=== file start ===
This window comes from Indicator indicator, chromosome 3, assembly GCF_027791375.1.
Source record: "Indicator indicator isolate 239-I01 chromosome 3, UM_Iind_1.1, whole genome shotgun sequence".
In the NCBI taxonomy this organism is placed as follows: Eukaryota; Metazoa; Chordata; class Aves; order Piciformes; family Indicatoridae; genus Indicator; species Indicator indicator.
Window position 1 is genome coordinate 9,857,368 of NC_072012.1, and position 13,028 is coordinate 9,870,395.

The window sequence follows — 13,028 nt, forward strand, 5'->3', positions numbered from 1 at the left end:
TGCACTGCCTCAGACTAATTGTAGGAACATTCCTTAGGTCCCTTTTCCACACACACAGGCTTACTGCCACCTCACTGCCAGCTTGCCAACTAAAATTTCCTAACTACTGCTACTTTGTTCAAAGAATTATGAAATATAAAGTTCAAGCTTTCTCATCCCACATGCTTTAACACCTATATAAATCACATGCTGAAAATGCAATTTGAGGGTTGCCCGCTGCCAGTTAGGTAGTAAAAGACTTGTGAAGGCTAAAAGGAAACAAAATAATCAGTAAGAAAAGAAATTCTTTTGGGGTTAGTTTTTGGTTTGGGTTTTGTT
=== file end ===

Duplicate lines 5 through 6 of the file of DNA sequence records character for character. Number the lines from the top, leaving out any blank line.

The window sequence follows — 13,028 nt, forward strand, 5'->3', positions numbered from 1 at the left end:
TGCACTGCCTCAGACTAATTGTAGGAACATTCCTTAGGTCCCTTTTCCACACACACAGGCTTACTGCCACCTCACTGCCAGCTTGCCAACTAAAATTTCCTAACTACTGCTACTTTGTTCAAAGAATTATGAAATATAAAGTTCAAGCTTTCTCATCCCACATGCTTTAACACCTATATAAATCACATGCTGAAAATGCAATTTGAGGGTTGCCCGCTGCCAGTTAGGTAGTAAAAGACTTGTGAAGGCTAAAAGGAAACAAAATAATCAGTAAGAAAAGAAATTCTTTTGGGGTTAGTTTTTGGTTTGGGTTTTGTT